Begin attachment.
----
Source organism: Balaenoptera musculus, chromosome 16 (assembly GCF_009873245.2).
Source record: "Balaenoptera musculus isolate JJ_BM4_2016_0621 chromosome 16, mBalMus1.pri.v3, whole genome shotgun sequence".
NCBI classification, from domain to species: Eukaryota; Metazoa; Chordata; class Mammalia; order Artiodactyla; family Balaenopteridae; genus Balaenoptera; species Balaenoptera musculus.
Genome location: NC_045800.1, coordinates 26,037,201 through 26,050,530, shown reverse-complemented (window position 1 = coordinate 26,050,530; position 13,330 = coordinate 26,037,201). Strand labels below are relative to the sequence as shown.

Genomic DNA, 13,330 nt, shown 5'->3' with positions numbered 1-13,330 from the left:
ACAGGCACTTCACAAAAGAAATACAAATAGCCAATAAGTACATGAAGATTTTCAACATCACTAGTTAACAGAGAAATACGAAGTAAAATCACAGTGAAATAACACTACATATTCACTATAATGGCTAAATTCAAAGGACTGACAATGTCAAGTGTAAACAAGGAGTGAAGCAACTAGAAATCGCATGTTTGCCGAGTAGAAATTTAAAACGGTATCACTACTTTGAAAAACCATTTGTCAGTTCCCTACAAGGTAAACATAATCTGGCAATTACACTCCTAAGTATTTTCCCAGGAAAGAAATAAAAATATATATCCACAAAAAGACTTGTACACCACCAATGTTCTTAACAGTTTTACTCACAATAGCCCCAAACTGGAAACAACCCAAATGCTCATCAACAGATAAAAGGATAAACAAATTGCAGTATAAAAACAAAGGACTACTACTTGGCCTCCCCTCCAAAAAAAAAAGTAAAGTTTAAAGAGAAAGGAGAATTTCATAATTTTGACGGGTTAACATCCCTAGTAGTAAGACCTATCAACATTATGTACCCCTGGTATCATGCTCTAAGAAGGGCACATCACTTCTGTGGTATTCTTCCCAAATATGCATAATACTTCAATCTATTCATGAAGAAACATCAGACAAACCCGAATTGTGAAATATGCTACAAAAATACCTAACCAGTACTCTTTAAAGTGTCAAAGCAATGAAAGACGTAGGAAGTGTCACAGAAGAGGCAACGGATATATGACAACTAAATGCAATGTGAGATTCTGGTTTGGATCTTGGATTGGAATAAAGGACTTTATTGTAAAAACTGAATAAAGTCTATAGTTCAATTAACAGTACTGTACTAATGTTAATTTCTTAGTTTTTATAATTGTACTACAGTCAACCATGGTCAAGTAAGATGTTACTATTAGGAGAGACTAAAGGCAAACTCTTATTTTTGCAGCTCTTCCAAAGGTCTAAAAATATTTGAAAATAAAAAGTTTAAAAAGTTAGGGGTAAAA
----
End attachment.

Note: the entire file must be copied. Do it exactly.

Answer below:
Source organism: Balaenoptera musculus, chromosome 16 (assembly GCF_009873245.2).
Source record: "Balaenoptera musculus isolate JJ_BM4_2016_0621 chromosome 16, mBalMus1.pri.v3, whole genome shotgun sequence".
NCBI classification, from domain to species: Eukaryota; Metazoa; Chordata; class Mammalia; order Artiodactyla; family Balaenopteridae; genus Balaenoptera; species Balaenoptera musculus.
Genome location: NC_045800.1, coordinates 26,037,201 through 26,050,530, shown reverse-complemented (window position 1 = coordinate 26,050,530; position 13,330 = coordinate 26,037,201). Strand labels below are relative to the sequence as shown.

Genomic DNA, 13,330 nt, shown 5'->3' with positions numbered 1-13,330 from the left:
ACAGGCACTTCACAAAAGAAATACAAATAGCCAATAAGTACATGAAGATTTTCAACATCACTAGTTAACAGAGAAATACGAAGTAAAATCACAGTGAAATAACACTACATATTCACTATAATGGCTAAATTCAAAGGACTGACAATGTCAAGTGTAAACAAGGAGTGAAGCAACTAGAAATCGCATGTTTGCCGAGTAGAAATTTAAAACGGTATCACTACTTTGAAAAACCATTTGTCAGTTCCCTACAAGGTAAACATAATCTGGCAATTACACTCCTAAGTATTTTCCCAGGAAAGAAATAAAAATATATATCCACAAAAAGACTTGTACACCACCAATGTTCTTAACAGTTTTACTCACAATAGCCCCAAACTGGAAACAACCCAAATGCTCATCAACAGATAAAAGGATAAACAAATTGCAGTATAAAAACAAAGGACTACTACTTGGCCTCCCCTCCAAAAAAAAAAGTAAAGTTTAAAGAGAAAGGAGAATTTCATAATTTTGACGGGTTAACATCCCTAGTAGTAAGACCTATCAACATTATGTACCCCTGGTATCATGCTCTAAGAAGGGCACATCACTTCTGTGGTATTCTTCCCAAATATGCATAATACTTCAATCTATTCATGAAGAAACATCAGACAAACCCGAATTGTGAAATATGCTACAAAAATACCTAACCAGTACTCTTTAAAGTGTCAAAGCAATGAAAGACGTAGGAAGTGTCACAGAAGAGGCAACGGATATATGACAACTAAATGCAATGTGAGATTCTGGTTTGGATCTTGGATTGGAATAAAGGACTTTATTGTAAAAACTGAATAAAGTCTATAGTTCAATTAACAGTACTGTACTAATGTTAATTTCTTAGTTTTTATAATTGTACTACAGTCAACCATGGTCAAGTAAGATGTTACTATTAGGAGAGACTAAAGGCAAACTCTTATTTTTGCAGCTCTTCCAAAGGTCTAAAAATATTTGAAAATAAAAAGTTTAAAAAGTTAGGGGTAAAA